Here you can see a  report on the ABC evening news. Also read this article in the RiotACT featuring a YouTube clip and an interview with Glenda Cloughley, who initiated the original Lament.

Here is a video of our singing of 'The Lament 2023'

Go to our EVENT PAGE to read the song lyrics and stories about the songs we presented.  


Vale Will Steffen

Will Steffen speaking at A Chorus of Women's 'Mission Climate' fundraiser for the Climate Council, 2016

A Chorus of Women was deeply saddened by the news of the death of Emeritus Professor Will Steffen in January 2023. 

Will was a wonderful communicator and climate scientist who made a big difference with his life. He leaves a profoundly regenerative heritage in the people he touched with his commitment and gifts for communicating as well as advancing the science.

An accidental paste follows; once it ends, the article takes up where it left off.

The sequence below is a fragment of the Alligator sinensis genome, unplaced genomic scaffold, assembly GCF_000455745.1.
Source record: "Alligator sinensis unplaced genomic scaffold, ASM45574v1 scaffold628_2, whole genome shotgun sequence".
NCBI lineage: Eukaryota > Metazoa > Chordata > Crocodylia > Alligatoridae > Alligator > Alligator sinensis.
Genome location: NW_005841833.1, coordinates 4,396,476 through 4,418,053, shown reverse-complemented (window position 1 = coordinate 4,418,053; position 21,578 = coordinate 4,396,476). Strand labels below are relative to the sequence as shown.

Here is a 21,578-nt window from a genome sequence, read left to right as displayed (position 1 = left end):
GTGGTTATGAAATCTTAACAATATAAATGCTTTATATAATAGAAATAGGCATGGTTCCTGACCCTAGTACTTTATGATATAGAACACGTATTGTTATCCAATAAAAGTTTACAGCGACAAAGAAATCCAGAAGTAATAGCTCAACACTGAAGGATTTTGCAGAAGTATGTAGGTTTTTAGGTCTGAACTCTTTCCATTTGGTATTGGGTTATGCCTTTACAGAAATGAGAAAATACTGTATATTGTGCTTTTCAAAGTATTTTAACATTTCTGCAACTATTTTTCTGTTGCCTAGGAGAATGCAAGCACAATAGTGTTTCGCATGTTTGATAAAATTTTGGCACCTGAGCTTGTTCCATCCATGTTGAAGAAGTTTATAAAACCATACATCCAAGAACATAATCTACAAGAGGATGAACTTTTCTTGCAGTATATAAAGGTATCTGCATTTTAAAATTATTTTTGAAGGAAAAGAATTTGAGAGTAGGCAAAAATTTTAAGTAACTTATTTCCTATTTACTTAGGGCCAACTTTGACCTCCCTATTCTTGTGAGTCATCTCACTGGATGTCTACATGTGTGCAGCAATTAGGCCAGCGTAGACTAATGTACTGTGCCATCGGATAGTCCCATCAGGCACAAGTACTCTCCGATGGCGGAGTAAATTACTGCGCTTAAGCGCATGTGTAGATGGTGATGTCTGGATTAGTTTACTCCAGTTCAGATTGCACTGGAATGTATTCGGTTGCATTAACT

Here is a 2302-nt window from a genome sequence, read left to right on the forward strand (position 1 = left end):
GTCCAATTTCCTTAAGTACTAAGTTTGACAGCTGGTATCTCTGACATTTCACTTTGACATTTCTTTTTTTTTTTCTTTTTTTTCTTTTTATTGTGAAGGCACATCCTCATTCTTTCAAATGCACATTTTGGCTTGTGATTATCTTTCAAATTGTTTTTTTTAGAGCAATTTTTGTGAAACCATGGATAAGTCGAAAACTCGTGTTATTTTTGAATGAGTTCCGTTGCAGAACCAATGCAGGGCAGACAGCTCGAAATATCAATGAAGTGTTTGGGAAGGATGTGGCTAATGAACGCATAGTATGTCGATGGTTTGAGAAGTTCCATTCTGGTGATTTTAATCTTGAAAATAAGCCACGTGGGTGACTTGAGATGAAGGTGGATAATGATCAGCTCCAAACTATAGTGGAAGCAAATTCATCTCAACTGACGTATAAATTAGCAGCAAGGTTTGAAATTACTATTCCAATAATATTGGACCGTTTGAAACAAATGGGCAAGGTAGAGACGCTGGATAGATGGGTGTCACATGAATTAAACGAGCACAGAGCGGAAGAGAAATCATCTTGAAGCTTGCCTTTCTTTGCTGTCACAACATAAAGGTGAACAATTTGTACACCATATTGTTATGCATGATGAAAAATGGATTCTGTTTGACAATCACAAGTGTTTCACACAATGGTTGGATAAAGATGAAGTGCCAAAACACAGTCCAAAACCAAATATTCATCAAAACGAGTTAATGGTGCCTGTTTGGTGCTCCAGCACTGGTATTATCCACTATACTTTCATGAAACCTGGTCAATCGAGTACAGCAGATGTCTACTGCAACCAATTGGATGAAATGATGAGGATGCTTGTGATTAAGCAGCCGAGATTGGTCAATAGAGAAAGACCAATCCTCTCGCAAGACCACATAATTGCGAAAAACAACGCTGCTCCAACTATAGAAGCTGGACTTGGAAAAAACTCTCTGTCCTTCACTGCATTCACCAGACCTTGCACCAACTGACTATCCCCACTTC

He was a long-time, steady supporter of Chorus.
After participating in Mission Climate  — a fundraising event for the Climate Council hosted by A Chorus of Women in 2016, Will Steffen wrote: 
‘I was struck by how we humans have a very long tradition of using singing as a way of expressing our feelings about the rest of the living world, and about the Earth itself. And although earlier societies and indigenous cultures around the world could not have had the modern scientific understanding of the Earth System, their songs had not only the word "Earth" in them, but also showed a really deep understanding of the Earth as a single, complex system and that we humans are embedded in it. Our scientific understanding has come really late!